Essay: The $1 billion Capitol Annex Project is not a good deal for taxpayers when the state has more pressing needs
By W. Bruce Lee
All too recently, we anticipated a $54 billion state budget deficit, expecting cuts that would continue the economic onslaught of the COVID-19 pandemic. In the new year, however, we find ourselves with a $15 billion one-time budget surplus and a proposed 2021-22 budget of $227 billion.
We should welcome this good news, as Californians have endured stay-at-home orders, job losses and countless other consequences of the devastating pandemic. The governor’s plan to direct funds to schools, small businesses and even provide small refunds to taxpayers could mark the beginning of our state’s slow recovery.
However, we should urge our governor and Legislature to spend with caution, and only when it truly benefits California’s taxpayers. So it should not be too much to ask that a luxury project that sidelines the needs of Californians should itself be sidelined.
The $1 billion Capitol Annex Project would demolish and rebuild the historic Capitol Annex that houses lawmakers’ offices, build an underground parking structure exclusively for high-ranking elected officials and construct a visitors center.
To put this sum in perspective, consider similar spending outlined in the state’s proposed budget: $1 billion for a wildfire and forest resilience plan; $1.1 billion in relief for small businesses; and $1.5 billion to achieve the state’s zero-emission vehicle goals. There is no doubt $1 billion can go far in helping Californians, so why waste it on a project that would only benefit our politicians?
Certainly, ensuring the safety of our legislators’ workplace is important. Yet, experts say that the Capitol Annex can be retrofitted to address health and safety concerns for a fraction of the project’s cost. Additionally, a “swing space” that would house legislators during the renovation is already funded at $450 million, with office space and parking aplenty that could be used permanently. As for the visitors center, moving forward with a Disneyland-like attraction during a pandemic is ill-conceived.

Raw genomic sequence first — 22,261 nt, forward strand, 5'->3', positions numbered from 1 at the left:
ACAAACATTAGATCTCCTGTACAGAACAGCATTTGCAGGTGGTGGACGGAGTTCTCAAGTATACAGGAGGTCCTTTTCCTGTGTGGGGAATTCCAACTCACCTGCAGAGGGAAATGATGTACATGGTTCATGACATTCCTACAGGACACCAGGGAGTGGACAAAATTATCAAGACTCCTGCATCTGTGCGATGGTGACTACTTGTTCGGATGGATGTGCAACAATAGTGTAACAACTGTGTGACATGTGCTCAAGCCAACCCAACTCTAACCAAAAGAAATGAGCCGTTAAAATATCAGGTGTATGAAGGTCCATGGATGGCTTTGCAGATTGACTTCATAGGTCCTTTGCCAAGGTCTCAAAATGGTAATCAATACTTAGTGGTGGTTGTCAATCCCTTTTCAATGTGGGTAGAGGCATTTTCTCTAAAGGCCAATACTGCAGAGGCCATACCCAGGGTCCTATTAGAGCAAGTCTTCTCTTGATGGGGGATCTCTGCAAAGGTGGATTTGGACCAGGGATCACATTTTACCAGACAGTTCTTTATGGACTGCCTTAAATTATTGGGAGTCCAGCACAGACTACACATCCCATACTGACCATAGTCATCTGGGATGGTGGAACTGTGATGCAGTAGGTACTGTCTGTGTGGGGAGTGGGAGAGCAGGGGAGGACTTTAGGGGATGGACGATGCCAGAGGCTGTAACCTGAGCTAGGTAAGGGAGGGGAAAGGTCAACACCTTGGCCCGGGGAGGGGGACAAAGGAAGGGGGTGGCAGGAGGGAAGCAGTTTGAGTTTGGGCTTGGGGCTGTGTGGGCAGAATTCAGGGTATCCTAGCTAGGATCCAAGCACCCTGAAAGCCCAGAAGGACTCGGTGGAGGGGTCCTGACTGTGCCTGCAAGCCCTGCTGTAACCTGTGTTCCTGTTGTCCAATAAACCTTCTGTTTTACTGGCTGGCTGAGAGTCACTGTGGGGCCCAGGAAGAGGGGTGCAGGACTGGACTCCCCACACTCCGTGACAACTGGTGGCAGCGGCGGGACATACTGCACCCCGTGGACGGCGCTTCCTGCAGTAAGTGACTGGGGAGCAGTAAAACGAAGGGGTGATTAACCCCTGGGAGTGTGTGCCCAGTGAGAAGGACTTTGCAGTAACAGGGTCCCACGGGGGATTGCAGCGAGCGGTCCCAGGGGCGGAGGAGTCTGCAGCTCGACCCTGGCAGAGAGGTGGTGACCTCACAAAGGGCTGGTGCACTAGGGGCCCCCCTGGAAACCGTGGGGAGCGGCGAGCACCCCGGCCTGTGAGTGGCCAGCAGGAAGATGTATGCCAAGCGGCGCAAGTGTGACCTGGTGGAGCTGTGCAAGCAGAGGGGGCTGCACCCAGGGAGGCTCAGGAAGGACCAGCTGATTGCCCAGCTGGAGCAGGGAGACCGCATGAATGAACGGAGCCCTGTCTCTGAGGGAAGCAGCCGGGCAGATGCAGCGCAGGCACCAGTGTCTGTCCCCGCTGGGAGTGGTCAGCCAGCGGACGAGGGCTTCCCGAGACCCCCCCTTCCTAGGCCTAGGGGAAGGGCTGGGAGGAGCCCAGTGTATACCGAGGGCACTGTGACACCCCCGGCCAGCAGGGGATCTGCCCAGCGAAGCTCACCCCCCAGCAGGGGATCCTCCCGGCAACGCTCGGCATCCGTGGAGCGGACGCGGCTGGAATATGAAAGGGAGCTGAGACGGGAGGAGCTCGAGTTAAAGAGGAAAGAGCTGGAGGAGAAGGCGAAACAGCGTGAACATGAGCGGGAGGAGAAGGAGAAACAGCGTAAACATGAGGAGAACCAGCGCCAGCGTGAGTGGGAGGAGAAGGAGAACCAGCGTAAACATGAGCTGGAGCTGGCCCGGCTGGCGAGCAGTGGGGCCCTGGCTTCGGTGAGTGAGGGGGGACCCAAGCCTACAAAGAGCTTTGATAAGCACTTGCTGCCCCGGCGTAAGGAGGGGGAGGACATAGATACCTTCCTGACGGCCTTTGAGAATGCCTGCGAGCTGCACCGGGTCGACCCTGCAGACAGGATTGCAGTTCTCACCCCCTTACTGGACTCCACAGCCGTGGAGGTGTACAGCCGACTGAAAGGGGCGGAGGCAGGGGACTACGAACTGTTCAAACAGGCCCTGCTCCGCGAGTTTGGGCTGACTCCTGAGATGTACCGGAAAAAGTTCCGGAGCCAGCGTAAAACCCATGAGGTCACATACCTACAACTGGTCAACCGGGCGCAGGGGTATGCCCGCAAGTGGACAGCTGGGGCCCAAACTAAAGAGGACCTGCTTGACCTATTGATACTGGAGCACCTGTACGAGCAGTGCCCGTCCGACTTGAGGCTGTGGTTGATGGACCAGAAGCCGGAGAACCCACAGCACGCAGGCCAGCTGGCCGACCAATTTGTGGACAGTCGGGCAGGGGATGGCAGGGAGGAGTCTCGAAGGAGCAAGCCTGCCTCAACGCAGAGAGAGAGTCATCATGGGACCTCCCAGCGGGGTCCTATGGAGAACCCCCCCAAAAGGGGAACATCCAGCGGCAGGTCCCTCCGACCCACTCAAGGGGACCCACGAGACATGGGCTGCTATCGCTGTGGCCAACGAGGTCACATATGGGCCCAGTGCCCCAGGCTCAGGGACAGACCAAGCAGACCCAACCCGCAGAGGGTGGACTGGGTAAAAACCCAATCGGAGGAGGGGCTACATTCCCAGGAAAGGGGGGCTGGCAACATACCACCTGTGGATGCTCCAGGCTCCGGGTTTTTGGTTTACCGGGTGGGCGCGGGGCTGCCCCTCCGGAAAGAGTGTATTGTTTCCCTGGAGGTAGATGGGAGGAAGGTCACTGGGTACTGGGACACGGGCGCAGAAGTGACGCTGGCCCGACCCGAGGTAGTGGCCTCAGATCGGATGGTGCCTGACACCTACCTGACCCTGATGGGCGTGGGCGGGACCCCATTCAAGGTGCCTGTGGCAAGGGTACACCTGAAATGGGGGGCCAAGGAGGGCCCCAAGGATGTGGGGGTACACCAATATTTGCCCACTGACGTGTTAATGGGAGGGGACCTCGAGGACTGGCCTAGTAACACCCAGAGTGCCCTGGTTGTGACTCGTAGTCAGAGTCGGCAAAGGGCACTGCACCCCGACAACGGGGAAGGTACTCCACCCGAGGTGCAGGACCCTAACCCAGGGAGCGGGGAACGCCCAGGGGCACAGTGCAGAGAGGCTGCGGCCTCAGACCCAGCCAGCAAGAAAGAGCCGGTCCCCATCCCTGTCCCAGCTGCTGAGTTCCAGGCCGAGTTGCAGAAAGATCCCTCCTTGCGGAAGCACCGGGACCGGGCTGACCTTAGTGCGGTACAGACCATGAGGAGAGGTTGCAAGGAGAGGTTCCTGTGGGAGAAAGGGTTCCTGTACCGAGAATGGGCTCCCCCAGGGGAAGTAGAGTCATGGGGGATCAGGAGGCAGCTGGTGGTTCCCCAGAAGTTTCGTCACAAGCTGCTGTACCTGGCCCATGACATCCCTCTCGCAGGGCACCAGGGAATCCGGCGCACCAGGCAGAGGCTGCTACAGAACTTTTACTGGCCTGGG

Most concerning of all is how the project would be funded. Since it was approved using revenue bonds in a fiscal emergency, that means we are racking up 30% more in interest to be repaid over 30 years, ballooning the cost of the project.
To make matters worse, the Capitol Annex scheme was concocted with little to no input from interested parties or the public. The Legislature denied project information to the Historic State Capitol Commission, which was created by the legislature in 1976 to protect the Capitol’s historical and architectural integrity. Two commissioners resigned in protest. Why all the secrecy?
Even without the COVID crisis, the Capitol Annex project is a stunning waste of taxpayer dollars, especially when the state has so many pressing matters that need to be addressed. While we can be hopeful about the budget surplus, we need to face the realities of today. Californians are still struggling to put food on the table, many remain unemployed and many continue to face eviction and homelessness.
There is no doubt $1 billion can go far in helping Californians, so why waste it on a project that would only benefit our politicians?
While the proposed 2021-22 budget did not include details on the Capitol Annex plan, we should surely keep an eye out for a budget trailer bill, given the Legislature’s continued efforts to cloak the plan in secrecy.
As the Legislature resumes session, they have a responsibility to Californians to focus on our economic recovery. The Sacramento Taxpayers Association joins other taxpayer groups, small businesses, preservationists and environmentalists in calling on Gov. Gavin Newsom and legislators to pause the Capitol Annex Project and reevaluate its need with input from experts and the public.